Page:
PLASTIC PRODUCTS

By | June 7, 2021

Synthetic Fibres

In the east, including India, cotton, wool and silk and within the west, it had been leather, wool and fur which were the primary materials to be used for clothing. Other natural fibres were also being employed in several parts of the country depending upon their availability. it had been towards the 1930s that synthetic fibre was developed.

Rayon was the primary man-made fibre from natural base material:

Rayon is primarily natural and partly synthetic. Its base material is cellulose from cotton, wood or other plant products.

There are three main ways to create rayon:-

(a) Viscose method: Cellulose sheets are shredded to crumbs which are treated with carbon disulphide and dissolved in an alkali (caustic soda). the answer is pumped with a force through ‘spinnerets’, the device with fine openings. the answer comes out through the fine openings within the spinnerets as fibres which are suffered dilute vitriol to harden them.

(b) Cuprammonium process and

(c) Acetate Process which don’t seem to be popular since the products are highly inflammable and lose their lustre on first wash.

Use of Rayon Fibre

Rayon being cellulose is definitely dyed and woven into cloth. Cloth is moisture absorbent, soft and silky. Rayon is widely used as a textile for clothing, curtains, upholstery for furnishing luxury cars and furniture and reinforced nylon tyres. Rayon (acetate) is employed for creating cigarette filters, napkins, and magnetic recording tapes.

Nylon: Discovered in 1938 by Wallance. it’s a ‘polyamide’. it’s the strongest synthetic fibre used for creating ropes, cords, hosiery and sports clothing. Nylon is additionally combined with rubber for creating nylon tyres for vehicles.

Polyester: could be a polymer first synthesized in 1940. it’s widely used for clothing as pure polyester or blended with cotton and wool in numerous ratios. The clothing made up of polyester are crease-resistant, retaining cloth and thus highly suitable for shirtings, suitings and draperies. It comes under the brand names of ‘terylene’, ‘dacron’, “serene and ‘polyester’. it’s used as polyfill’, a fibre for filling quilts.

Acrylic: Acrilan and Orlon are soft and sturdy. Acrylic wool, blankets and furs are widely used since it’s strong and stain-resistant. it’s also used for creating carpets, upholstery, and fibre for filling quilts. they’re used as hard coverings sheet.

Over automobile taillights, for creating Synthetic wool-Acrylic surgical tools and lenses since acrylic are often made into transparent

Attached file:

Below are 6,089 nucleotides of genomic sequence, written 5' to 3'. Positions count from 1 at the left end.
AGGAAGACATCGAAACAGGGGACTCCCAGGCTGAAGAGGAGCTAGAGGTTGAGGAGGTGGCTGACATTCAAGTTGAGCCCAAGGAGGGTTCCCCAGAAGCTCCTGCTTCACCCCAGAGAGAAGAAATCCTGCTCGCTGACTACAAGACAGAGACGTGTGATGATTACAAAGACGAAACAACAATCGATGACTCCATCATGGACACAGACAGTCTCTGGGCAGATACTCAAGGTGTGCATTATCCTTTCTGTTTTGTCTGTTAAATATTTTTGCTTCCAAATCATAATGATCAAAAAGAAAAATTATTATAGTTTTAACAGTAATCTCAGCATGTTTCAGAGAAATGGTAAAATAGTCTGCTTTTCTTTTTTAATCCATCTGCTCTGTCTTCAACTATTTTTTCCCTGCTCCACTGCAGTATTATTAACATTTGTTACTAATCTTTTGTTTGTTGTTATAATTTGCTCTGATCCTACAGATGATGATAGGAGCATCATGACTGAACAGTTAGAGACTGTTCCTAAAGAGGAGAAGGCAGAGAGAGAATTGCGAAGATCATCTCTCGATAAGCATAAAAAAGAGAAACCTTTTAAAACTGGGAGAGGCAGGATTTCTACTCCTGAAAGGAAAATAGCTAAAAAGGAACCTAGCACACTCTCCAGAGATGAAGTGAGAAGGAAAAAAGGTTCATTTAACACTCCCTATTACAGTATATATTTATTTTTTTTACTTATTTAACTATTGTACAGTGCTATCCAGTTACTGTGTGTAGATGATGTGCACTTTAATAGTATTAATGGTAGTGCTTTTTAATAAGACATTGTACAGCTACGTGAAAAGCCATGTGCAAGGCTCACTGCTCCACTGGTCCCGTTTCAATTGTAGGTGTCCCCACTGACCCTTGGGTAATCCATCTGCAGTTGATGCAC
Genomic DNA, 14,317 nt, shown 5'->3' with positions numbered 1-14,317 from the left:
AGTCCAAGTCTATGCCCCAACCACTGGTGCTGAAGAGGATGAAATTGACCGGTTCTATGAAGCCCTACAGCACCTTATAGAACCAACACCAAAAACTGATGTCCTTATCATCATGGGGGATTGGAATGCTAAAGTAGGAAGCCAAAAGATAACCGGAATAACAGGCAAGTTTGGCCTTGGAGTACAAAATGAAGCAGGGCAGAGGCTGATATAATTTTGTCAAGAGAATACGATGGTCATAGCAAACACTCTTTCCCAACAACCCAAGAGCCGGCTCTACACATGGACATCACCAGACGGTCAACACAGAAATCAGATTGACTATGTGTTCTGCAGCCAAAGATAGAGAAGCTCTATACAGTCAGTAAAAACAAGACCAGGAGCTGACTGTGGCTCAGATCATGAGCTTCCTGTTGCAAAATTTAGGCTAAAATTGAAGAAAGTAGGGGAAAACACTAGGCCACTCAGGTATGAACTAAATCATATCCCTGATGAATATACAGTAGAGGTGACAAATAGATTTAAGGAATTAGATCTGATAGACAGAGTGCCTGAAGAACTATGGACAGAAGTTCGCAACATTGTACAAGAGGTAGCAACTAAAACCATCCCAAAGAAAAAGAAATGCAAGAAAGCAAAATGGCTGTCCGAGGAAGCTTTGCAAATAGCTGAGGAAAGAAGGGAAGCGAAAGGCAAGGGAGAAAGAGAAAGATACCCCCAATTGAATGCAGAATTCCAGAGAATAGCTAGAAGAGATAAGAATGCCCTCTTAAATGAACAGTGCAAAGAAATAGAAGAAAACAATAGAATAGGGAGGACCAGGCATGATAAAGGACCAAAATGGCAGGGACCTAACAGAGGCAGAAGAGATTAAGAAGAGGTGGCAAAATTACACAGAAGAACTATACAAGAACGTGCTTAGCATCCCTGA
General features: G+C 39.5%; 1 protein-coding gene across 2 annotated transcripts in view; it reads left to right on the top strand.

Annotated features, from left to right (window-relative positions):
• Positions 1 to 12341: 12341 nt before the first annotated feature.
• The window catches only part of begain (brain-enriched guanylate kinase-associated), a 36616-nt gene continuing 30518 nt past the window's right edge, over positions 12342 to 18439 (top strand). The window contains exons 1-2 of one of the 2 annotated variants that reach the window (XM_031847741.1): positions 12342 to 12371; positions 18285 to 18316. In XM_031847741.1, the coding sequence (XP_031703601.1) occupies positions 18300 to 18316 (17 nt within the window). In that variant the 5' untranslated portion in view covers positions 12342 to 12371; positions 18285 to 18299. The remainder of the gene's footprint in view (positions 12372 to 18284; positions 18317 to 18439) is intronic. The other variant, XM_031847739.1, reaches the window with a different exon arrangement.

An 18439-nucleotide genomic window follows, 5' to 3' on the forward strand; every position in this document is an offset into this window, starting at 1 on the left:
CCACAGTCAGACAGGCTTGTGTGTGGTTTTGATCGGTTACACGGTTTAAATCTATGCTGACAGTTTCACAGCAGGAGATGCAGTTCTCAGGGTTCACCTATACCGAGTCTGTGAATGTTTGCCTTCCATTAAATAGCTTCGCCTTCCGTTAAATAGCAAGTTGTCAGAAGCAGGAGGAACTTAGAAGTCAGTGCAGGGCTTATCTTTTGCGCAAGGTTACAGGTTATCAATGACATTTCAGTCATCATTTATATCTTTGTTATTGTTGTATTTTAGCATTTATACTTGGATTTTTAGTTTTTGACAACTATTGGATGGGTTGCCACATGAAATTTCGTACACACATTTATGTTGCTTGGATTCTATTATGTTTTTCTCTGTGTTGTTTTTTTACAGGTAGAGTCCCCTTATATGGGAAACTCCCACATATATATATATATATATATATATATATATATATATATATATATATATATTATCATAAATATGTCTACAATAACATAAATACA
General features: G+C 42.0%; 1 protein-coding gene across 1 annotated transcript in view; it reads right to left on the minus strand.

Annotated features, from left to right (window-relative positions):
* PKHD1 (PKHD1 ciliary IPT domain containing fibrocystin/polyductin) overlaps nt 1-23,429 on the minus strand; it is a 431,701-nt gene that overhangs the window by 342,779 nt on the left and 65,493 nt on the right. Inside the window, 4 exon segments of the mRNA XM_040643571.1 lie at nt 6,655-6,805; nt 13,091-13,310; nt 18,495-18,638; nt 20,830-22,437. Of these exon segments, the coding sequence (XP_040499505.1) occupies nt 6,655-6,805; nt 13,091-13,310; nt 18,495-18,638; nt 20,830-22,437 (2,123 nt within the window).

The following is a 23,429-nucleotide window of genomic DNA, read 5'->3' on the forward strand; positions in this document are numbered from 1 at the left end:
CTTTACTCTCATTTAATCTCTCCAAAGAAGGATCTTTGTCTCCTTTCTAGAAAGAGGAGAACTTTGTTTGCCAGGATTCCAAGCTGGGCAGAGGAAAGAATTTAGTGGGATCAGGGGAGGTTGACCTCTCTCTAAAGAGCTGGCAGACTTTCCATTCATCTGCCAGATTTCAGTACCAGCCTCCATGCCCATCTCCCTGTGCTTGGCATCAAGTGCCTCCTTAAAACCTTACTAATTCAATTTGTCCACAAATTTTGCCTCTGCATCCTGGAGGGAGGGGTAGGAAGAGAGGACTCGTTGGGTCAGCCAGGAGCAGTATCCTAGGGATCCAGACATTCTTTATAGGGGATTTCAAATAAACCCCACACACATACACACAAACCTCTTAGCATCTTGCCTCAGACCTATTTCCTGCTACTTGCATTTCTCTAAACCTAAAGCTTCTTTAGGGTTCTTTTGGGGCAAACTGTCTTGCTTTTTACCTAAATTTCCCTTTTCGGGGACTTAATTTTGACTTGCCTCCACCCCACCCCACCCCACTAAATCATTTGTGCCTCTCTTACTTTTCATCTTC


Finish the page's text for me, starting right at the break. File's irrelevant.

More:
Fibreglass isn’t a polymer but made up of glass. it’s strong (hard), durable, and fireproof. it’s widely used for creating helmets together with rayon. Fine fibres from glass are used as optical fibres for the transmission of sunshine.

Plastic Sheets and Plastic Materials (Thermoplastics)

Polyethene or polythene:

A product of ethylene.  Polythene sheets are used as coverings for defence from rain, for poly packs and sachets. Polypropylene or polypropene: derived from polymerization of propane gas. A colourless transparent thermoplastic material commonly used for creating transparent containers, water pipes and pipe fittings, the body of the car batteries and toys

Polyvinyl chloride (PVC): is polymerised vinyl chloride. most typically used for plumbing materials, furniture, doors, shoes, soft toys, gramophone records, CDs, raincoats, bathroom curtains, handbags and insulating electric cables (wires). 

Polystyrene: Used for creating kitchenware, measuring cups, and mixing with rubber it’s employed in inlining refrigerators.

Polytetrafluoroethylene (PTFE): It withstands high temperatures hence used as a coating in cooking utensils and non-stick pans. The short name given thereto is ‘Teflon’.

Polyurethane: or the froth plastics. it’s going to be made into airy, spongy soft sheets being employed in mattresses for beds, fillings in cushions and sofa seats, and therefore the hard foam is employed in insulating buildings and providing false ceiling and inner linings in aeroplanes.

Testing lastingness of various fibres: Collect fibres of comparable thickness and same length of (a) motion, (b) wool, (e) silk, (d) nylon. Note, pull each thread separately to interrupt. it’d be easier to interrupt cotton thread, slightly difficult to interrupt silk and wool thread and will not be possible to interrupt the nylon thread. This shows that the lastingness of nylon (polyester and others) is maximum.

 

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